The electoral standoff between President Gbagbo and Alassane Ouattara in the Ivory Coast is far more than just a typical electoral conflict between African candidates. It exemplifies and dramatizes some of the root conflicts which beset Africa. It is a paradigm case of self-serving ignorance on the part of an international community; the woeful inadequacies of the United Nations and its peacekeeping efforts; and the generational splits within African political leaderships which entrench old and compromised leaders in positions of power, trading on stories of old victories and sacrifices and, thus, effectively shutting the door to the rise of younger talent within their parties.
There is a great deal of reference made to the actual results of the second round of the election. There were egregious lapses in the process in the rebel-held areas of the North and, if the observers are to be believed, irregularities as well in the South. Just how these two match up to each other in terms of numbers has never been tested by any outside party. The Electoral Commission improperly gave its verdict on incomplete and untested tallies and the Constitutional Council overturned these tallies in one day of consideration. In fact, as far as anyone knows for sure, and the African Union has produced an internal memo which states the same thing after its examination, no one really knows who was the victor and who can say so with authority. However, the Constitutional Council was empowered by the Ivoirian Constitution to be the final arbiter of all electoral decisions and it was they who announced the victory for Gbagbo.
Democracy cannot work without sovereignty because without sovereignty an elected government has no foundation for its laws, policies and court decisions. This why a Constitution is so critical to any democracy as it codifies the rules under which the citizens subsume their individual power into a common weal. Without reference to a Constitution, government is illegitimate and there is no agreed common weal. And, if for some reason, sovereignty is tainted or diluted, democracy cannot function in anything but a trivial manner. These are all descriptors of the political situation in the Ivory Coast.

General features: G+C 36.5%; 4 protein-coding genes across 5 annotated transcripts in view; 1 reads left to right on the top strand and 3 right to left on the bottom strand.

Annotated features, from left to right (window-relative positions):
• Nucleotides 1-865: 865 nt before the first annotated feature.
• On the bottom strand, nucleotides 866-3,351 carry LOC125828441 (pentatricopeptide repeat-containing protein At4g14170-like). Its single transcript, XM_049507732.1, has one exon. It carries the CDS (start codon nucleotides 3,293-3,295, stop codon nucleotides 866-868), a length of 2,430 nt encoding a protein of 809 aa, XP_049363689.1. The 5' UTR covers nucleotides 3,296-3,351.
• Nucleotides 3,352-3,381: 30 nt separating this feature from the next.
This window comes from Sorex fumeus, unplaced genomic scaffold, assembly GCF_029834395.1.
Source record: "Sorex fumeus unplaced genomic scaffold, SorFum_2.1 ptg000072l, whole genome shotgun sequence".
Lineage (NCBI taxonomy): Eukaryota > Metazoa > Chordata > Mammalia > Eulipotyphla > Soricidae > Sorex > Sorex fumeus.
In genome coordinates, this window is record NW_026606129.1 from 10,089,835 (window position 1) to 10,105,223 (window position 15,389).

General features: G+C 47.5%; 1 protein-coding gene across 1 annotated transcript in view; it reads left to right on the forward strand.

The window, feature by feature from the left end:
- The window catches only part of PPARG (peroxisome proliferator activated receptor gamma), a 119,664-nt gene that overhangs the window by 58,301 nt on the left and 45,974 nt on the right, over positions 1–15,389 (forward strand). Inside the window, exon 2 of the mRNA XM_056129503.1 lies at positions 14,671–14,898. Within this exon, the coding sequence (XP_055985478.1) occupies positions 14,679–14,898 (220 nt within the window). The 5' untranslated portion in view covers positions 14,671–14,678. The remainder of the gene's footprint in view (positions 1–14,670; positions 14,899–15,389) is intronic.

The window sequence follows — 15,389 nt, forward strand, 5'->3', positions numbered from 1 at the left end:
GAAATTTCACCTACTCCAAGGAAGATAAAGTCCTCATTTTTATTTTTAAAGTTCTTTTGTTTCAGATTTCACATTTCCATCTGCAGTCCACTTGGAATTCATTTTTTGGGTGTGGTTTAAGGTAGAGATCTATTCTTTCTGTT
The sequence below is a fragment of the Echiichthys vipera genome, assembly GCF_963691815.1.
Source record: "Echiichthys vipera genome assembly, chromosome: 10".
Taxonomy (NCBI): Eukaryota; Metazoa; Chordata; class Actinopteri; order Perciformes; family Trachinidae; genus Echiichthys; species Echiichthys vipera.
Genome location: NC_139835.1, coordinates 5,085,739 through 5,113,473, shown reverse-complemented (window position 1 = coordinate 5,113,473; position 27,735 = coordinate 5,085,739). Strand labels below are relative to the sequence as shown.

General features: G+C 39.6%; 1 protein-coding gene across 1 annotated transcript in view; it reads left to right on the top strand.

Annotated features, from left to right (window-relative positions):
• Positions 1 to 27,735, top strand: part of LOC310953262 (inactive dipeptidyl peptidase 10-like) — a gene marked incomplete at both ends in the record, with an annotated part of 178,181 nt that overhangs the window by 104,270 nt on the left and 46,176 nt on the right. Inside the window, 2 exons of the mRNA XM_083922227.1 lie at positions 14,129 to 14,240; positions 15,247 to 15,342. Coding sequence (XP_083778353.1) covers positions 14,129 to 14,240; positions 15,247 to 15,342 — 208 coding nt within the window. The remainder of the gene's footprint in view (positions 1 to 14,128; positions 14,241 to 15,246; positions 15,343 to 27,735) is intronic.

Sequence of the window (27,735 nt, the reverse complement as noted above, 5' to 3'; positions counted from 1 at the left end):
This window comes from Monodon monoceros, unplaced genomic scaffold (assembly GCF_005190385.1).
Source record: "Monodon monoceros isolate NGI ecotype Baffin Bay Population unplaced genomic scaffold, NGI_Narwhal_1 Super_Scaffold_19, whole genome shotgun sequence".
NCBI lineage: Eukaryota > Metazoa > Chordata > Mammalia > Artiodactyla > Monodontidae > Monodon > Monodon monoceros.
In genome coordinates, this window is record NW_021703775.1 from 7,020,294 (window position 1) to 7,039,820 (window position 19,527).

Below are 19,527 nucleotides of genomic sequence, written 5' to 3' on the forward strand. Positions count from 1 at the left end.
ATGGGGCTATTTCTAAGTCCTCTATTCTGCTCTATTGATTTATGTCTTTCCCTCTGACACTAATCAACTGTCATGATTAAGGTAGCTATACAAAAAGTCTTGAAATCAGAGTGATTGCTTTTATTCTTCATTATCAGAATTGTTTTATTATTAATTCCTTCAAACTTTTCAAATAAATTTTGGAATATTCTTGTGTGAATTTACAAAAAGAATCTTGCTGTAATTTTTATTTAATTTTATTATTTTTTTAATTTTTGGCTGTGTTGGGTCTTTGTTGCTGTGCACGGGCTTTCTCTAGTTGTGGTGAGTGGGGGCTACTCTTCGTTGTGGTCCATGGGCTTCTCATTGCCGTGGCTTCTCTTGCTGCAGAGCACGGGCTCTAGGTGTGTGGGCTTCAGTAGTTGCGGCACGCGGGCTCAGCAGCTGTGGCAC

It might be useful to examine the fundamental concerns of the Ivoirian citizens in these matters, as opposed to the narrower interests of the politicians.
President Gbagbo and his FPI Party won the election of 2000. They then formed a government and attempted to govern. There was resistance to the Gbagbo administration by the PDCI and the RDR, as the FPI began to remove some of the remaining vestiges of Houphouetism which had survived the military rule under Guei. Among these was the derogation of much of the Ivoirian national powers to the former French colonial power. The Pacte Colonial, which had tethered the economy, trade, finance and military structures to France was carried out in every Ivoirian ministry, bank and institution by the hundreds of French nationals sent to the Ivory Coast as ‘advisors’ under the French Ministry of Co-operation. In some Ministries there was one Frenchman for every Ivoirian. Ivoirian sovereignty was demeaned by the presence of the French ‘co-operants’ who made many of the actual decisions in running the country. French soldiers and police were based in the Ivory Coast and were responsible for the training, equipping and deployment of the Ivory Coast forces; indeed they were also responsible for the promotions given to Ivoirian officers.
French business was given the right to operate monopolies in crucial sectors of the economy. French companies control water, electricity, construction, port operations, transport, a dominant part of the oil and gas industries and much of the food trade. Under the new Gbagbo government this tight control was relaxed as far as possible. When a new bridge was to be built in Abidjan the French quoted a very high price. The Chinese offered to build a two-level bridge on the same site for about half the price tendered by the French. The co-operants in the ministries assured that there was no acceptable technical specification which would allow the Chinese to win the right to build the bridge. The bridge wasn’t built.
The Ivoirian economy was operated under French control and guidance. The use of the CFA franc meant that 85% of the cash flows of the Ivoirian economy were banked in Paris under the control of the French Treasury, after passing through a central BCEAO bank in Senegal. This was ‘flag independence’ with a vengeance. The Ivory Coast had a flag, a national anthem and a seat at the UN. The French controlled almost everything else. The sovereignty of the country was founded in law but handled, in reality, much as it had been under colonial rule. When the FPI and Gbagbo moved to shake off these shackles, they were also attempting to assert the sovereignty of the Ivory Coast and the primacy of the Ivoirian Constitution. That is what gave them their legitimacy.